We examined genotype results at each htSNP to determine whether specific SNPs were driving the association of treatment response with haplotype 1. There was no association between each SNP and decreases in HAM-A or HAM-D in the entire group of 80 depressed (P=0.2). In the HA subgroup, we found nonsignificant trends for the association of treatment response and individual SNPs: In htSNP rs1876828A1, there was a trend for a difference (P=0.09) in the rate of HAM-A decrease in those with the G allele vs the A allele (56.0±4.6 and 38.2±9.6%, respectively). The frequency of the G allele was 42/52 and the A allele was 10/52. Genotyping of htSNP rs1876828A2 showed G in the entire group of 80 subjects. In htSNP rs242939, there was variation in the group of treated depressed subjects, who all had A (see Table 2). In htSNP rs242941A2, there was a trend for association between percent decrease in HAM-A and the G allele vs the T allele (57.0±4.4 and 39.5±9.9%, respectively, P=0.07). The frequency of the G allele was 39/42 and the T allele was 13/42. In htSNP rs242941A1, there was G in the entire group of 80 subjects.

Allele frequencies of htSNP rs1876828, rs242939 and rs242941A2 were in Hardy–Weinberg equilibrium, with no significant differences between actual and expected frequencies (Table 3).

Table 3 Percent decrease in anxiety and depression ratings by CRHR1 genotype and level of anxiety

Discussion

In this study of treatment responses in depression, we find that treatment responses in a phenotypic subgroup of HA depressed patients there is stratification of response to antidepressant treatment according to a haplotype of CRHR1. Utilizing the htSNPs rs1876828, rs242939 and rs242941, we show here that homozygosity for the GAG haplotype was associated with a 70% greater reduction in HAM-A scores (63.1±4.5% in homozygous and 37.1±6.9% in heterozygous, P=0.002) and 31% greater reduction in HAM-D scores after treatment (67.3±4.3% in homozygous and 51.2±6.0% in heterozygous, P=0.03). CRHR1 haplotypes were not stratified by diagnosis of depression and were similarly distributed in depressed and control subjects.

In this study, we used a combined sample of patients taking either fluoxetine or desipramine, because both drugs have been shown to have equal effects on downregulating CNS CRH gene expression.14, 15 Based on extensively replicated work from several groups,14, 15, 16, 31, 32 it has been proposed that downregulation of CRH activity is a common, final effect of antidepressant treatment with tricyclic drugs, such as imipramine (or its metabolite desipramine),14, 16 selective serotonin reuptake inhibitors, such as fluoxetine,15 and also with nonpharmacologic treatment, such as electroconvulsion.31 Owing to the consensus on the role of CRHR1 in depression, CRHR1 antagonists22, 33 have been developed and successfully used in clinical research contexts as antidepressants,34, 35 without long-term effects on HPA responses to stress.36 It is consequently justifiable to group together patients taking desipramine and imipramine for the purposes of studying SNPs in this gene, because both of these drugs have effects on CRH function as a common, final pathway of action. Moreover, in our ongoing clinical study, we have not yet seen any differences between the two drugs in terms of antidepressant effectiveness (data not shown), which is consistent with previous findings.37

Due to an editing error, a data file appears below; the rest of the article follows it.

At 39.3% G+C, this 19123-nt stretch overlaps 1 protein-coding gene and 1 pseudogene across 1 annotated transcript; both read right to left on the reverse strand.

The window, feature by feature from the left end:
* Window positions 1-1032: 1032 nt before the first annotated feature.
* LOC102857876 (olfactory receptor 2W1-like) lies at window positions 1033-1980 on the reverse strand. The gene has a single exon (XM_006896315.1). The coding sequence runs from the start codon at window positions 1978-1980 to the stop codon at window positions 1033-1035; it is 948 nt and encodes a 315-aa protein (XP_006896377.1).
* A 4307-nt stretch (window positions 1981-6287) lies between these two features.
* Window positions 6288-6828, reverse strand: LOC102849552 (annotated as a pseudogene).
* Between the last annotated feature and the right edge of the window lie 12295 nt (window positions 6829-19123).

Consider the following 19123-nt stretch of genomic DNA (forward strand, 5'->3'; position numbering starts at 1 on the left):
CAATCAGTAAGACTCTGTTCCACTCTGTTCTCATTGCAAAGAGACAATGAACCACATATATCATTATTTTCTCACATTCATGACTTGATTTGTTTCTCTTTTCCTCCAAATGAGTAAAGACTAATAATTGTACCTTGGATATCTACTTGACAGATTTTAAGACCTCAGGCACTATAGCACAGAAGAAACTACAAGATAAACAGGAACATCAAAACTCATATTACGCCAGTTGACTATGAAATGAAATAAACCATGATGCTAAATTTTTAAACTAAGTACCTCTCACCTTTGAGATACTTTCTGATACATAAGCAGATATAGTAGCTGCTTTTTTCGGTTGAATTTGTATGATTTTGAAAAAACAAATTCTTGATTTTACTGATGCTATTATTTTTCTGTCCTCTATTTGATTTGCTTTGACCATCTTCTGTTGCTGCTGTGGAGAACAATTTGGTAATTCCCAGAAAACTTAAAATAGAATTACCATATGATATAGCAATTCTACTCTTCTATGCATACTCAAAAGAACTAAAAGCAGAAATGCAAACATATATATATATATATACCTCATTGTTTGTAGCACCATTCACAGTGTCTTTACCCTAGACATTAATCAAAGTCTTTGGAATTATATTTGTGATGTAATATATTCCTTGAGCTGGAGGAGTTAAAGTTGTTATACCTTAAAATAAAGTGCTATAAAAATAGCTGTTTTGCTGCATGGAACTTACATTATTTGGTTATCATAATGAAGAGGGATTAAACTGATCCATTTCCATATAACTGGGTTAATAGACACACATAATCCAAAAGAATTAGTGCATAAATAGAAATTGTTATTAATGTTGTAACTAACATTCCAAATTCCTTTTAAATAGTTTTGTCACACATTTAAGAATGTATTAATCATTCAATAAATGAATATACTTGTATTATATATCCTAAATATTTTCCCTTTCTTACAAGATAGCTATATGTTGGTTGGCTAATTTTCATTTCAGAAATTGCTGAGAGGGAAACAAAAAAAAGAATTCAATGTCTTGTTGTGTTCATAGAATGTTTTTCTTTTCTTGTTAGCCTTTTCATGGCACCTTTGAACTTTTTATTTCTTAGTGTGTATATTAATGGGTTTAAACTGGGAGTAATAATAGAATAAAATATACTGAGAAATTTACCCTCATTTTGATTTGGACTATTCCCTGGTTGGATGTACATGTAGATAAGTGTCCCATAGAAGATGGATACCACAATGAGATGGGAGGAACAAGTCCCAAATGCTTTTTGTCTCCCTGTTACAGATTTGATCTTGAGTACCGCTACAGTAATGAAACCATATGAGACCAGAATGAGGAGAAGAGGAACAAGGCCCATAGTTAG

Our strategy was to identify a plausible candidate gene approach, based on the pathophysiology of a specific phenotypic subgroup. As CRHR1 antagonists are effective for amelioration of both depressive symptoms34, 35 and anxiety-like behaviors,22 we hypothesized that variants of the CRHR1 gene would be more likely to be associated with treatment responses in a subgroup of patients who met the diagnostic criteria for a current episode of major depression and who were also highly anxious. We therefore refined our phenotype to differentiate depressed subjects into two groups: HA and LA, as defined by their scores on the HAM-A, a validated rating scale for anxiety.38 Significant association of treatment response and a CRHR1 haplotype occurred only in the HA group and was not present in the LA group. The association was also not present when LA and HA subjects were grouped. These data suggest that the phenotype of antidepressant treatment response is heterogeneous and that variations in the CRHR1 gene may only be associated with a subgroup that has depression and HA levels, both depression and anxiety being mediated at least in part by CRH pathways. These results also indicate that the aggregation of all patients undergoing a treatment into one group may limit our ability to detect the effects of genetic variants on pathophysiologically defined subgroups.

The genetic substrate for the phenotype of antidepressant treatment response has been studied by several groups. The most consistent findings have been of associations between antidepressant treatment response with the insert/delete polymorphism of the upstream regulatory region of the serotonin transporter gene.39, 40, 41, 42, 43, 44 Other genes shown to be associated with antidepressant treatment response include tryptophan hydroxylase45, 46 and the serotonin 2A receptor.47

Antidepressants act on monoaminergic systems with pharmacological effects that are rapid and biochemically evident within hours of initial drug administration. Yet, clinical antidepressant effects only appear after daily treatment for 4–8 weeks. Moreover, drugs of various classes, which initially act on distinct monoamines such as serotonin or norepinephrine, have similar clinical antidepressant effects. Based on these facts, a working hypothesis in the field is that there are final, common pathways to antidepressant action that are activated after chronic treatment with monoaminergic drugs.48, 49 CRHR1 is considered to be part of one of such pathway. The findings reported here represent a new line of evidence that further strengthen the concept that CRH has a role in depression and that CRHR1 is involved in antidepressant response. Importantly, these findings suggest that specific variants of the CRHR1 gene may influence the efficacy of CRHR1 agonists or antagonists.22, 33, 34, 35